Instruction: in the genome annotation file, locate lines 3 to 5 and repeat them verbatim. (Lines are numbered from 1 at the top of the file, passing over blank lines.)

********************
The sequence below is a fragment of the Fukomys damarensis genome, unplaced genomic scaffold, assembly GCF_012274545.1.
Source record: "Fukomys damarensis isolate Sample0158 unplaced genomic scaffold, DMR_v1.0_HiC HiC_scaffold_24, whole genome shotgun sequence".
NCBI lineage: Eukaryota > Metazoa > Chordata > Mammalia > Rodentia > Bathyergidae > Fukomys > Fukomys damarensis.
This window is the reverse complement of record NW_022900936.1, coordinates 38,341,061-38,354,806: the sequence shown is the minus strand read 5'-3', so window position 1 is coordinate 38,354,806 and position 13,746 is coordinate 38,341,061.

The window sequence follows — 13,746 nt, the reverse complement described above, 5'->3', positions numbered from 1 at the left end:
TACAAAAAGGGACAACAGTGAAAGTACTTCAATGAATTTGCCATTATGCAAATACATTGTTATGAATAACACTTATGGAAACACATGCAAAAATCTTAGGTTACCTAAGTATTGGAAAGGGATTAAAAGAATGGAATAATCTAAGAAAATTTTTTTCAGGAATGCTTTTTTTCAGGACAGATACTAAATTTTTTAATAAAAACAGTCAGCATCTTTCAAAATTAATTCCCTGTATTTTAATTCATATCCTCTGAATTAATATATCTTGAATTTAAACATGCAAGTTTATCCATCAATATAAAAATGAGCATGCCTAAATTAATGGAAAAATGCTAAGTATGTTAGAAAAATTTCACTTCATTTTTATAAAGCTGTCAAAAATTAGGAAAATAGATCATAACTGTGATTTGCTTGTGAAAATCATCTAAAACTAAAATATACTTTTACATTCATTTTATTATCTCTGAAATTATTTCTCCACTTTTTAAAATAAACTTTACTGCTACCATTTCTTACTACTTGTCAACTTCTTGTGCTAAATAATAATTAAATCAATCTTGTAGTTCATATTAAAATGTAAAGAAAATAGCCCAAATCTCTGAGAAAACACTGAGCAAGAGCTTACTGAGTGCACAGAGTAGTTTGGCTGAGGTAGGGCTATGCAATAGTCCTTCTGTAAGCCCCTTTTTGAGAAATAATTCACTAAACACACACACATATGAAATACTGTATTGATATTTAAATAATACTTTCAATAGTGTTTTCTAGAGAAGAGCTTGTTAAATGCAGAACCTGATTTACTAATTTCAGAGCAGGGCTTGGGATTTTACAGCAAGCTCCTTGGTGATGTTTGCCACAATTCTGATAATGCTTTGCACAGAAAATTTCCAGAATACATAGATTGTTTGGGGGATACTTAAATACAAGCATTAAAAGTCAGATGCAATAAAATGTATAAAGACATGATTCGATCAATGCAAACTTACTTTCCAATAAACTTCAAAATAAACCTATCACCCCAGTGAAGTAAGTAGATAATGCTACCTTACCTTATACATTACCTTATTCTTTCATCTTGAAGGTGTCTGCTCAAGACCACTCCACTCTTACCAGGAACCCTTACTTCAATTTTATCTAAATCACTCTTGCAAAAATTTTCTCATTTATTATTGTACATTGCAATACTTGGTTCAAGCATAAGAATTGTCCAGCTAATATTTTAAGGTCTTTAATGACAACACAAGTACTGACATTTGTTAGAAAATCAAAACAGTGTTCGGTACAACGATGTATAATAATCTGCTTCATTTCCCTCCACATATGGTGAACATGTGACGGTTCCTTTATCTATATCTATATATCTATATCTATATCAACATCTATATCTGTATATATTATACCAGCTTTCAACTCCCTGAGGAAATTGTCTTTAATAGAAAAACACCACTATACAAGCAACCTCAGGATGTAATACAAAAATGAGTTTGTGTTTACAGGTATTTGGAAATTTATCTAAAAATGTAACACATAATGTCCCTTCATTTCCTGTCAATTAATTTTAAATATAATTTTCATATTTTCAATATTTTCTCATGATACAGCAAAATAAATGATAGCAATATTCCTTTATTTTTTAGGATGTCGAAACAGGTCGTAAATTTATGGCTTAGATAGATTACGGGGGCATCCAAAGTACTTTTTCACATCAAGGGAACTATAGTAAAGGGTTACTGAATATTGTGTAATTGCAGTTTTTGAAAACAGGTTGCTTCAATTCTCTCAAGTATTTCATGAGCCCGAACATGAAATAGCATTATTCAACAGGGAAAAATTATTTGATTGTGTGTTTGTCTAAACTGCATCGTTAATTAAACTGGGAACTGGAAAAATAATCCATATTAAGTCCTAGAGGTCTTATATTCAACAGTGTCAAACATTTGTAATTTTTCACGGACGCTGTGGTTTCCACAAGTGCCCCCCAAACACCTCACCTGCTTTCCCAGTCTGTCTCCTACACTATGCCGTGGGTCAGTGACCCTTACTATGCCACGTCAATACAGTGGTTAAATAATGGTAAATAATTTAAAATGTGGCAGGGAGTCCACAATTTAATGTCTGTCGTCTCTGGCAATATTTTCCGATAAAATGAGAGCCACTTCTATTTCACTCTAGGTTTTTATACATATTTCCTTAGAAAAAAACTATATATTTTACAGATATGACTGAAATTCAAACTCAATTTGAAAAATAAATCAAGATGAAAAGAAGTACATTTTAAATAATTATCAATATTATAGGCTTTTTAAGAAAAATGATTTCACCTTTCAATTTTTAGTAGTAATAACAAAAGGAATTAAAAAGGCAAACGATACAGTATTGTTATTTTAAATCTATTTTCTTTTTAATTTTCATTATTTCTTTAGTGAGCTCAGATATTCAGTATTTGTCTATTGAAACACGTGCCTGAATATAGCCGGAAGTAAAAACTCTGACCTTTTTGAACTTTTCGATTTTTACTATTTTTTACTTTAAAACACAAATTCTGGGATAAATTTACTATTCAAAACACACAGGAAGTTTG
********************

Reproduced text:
NCBI lineage: Eukaryota > Metazoa > Chordata > Mammalia > Rodentia > Bathyergidae > Fukomys > Fukomys damarensis.
This window is the reverse complement of record NW_022900936.1, coordinates 38,341,061-38,354,806: the sequence shown is the minus strand read 5'-3', so window position 1 is coordinate 38,354,806 and position 13,746 is coordinate 38,341,061.

The window sequence follows — 13,746 nt, the reverse complement described above, 5'->3', positions numbered from 1 at the left end: